Diego Rivera (1886–1957) was an internationally renowned Mexican artist known for creating monumental public murals. Like Picasso, who he met while studying in Europe, Rivera was a child prodigy. During his early career, he went through a Synthetic Cubist phase; however, his mature style is characterized by large, figurative murals. Diego Rivera, along with other important Mexican artists such as José Clement Orozco and David Alfaro Siqueiros, aimed to create a new national art for Mexico. He studied frescoes in Italy and applied the technique to his murals, such as his series of Mexican history paintings at the Palacio Nacional (National Palace) in Mexico City, which blends European with Mayan and Aztec styles and features rich, bold colors and simplified forms. Rivera also completed murals in the United States, including his Depiction of Detroit Industry (1932–1933) at the Detroit Institute of Art. A vocal communist, Rivera’s politics sometimes caused criticism in America. While working on a commission from the Rockefeller family in New York, for example, Rivera planned to add a portrait of Russian leader Vladimir Lenin. The Rockefellers refused, paid Rivera’s fee, and destroyed his unfinished mural. Rivera ended up completing a different version of the mural, called Man, Controller of the Universe (1934) at the Museo del Palacio de Bellas Artes (Museum of Fine Art), which is one of Rivera’s most celebrated works.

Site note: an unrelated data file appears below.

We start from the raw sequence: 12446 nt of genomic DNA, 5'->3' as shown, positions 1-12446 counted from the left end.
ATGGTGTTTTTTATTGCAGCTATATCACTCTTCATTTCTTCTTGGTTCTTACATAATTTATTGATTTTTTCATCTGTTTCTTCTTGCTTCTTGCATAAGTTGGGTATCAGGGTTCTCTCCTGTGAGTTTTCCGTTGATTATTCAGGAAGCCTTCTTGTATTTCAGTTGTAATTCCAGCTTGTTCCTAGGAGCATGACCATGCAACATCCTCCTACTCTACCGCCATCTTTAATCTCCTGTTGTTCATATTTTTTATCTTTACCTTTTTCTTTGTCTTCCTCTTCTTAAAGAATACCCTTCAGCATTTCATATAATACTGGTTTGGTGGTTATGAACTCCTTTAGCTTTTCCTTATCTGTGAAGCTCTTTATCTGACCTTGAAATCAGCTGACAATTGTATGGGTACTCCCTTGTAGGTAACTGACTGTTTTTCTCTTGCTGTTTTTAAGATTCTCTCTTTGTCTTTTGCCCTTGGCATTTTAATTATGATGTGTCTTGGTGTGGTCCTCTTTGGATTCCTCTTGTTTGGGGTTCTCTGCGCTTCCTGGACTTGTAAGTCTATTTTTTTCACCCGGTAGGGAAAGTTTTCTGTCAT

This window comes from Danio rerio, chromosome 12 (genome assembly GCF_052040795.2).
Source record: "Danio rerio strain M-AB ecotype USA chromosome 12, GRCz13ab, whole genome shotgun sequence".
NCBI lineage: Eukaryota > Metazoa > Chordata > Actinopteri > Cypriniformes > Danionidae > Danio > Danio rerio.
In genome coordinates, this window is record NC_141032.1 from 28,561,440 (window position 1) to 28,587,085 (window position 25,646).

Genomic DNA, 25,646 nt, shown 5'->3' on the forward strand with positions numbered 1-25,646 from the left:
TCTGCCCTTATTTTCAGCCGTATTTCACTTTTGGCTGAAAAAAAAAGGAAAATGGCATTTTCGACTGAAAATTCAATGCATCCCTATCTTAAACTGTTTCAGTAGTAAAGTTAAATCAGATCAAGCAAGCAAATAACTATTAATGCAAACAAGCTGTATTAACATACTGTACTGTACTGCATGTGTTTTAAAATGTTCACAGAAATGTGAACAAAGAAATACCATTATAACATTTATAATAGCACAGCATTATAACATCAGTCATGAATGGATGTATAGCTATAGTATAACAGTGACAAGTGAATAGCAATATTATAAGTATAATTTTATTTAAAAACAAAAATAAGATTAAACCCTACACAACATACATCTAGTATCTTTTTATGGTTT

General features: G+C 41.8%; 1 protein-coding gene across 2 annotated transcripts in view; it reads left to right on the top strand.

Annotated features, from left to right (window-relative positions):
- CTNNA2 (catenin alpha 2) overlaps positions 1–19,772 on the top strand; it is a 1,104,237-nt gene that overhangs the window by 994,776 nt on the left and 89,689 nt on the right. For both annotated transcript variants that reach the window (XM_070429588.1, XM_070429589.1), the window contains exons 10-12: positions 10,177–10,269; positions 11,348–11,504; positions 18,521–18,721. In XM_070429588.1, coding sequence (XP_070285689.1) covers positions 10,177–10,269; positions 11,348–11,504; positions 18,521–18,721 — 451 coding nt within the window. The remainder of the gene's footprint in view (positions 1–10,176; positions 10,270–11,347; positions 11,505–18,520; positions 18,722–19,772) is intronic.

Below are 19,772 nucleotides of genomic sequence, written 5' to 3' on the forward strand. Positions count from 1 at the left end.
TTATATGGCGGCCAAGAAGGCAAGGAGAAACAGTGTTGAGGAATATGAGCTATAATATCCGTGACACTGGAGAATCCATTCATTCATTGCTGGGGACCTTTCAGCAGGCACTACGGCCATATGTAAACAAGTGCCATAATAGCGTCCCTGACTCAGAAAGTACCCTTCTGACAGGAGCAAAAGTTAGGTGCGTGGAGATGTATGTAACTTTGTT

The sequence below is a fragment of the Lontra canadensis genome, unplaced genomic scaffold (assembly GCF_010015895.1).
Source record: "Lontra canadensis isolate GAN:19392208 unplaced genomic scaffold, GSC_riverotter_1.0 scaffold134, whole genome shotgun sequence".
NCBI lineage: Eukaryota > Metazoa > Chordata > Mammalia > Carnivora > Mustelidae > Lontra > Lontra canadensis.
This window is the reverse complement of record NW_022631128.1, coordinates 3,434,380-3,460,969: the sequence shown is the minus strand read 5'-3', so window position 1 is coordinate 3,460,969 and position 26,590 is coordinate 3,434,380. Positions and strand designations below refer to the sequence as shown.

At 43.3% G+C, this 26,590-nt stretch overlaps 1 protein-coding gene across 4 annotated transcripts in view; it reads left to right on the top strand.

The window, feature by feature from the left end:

Diego Rivera was an important modern artist who was part of the Mexican Muralist movement. Many of his works explore political themes and glorify Mexican heritage and history. Tribunal of the Inquisition is part of a fresco Rivera painted at the Palacio Nacional in Mexico City. (Art courtesy The Bridgeman Art Library, © 2013 Banco de Mexico Diego Rivera Frida Kahlo Museums Trust, Mexico, D.F. / Artists Rights Society [ARS], New York.)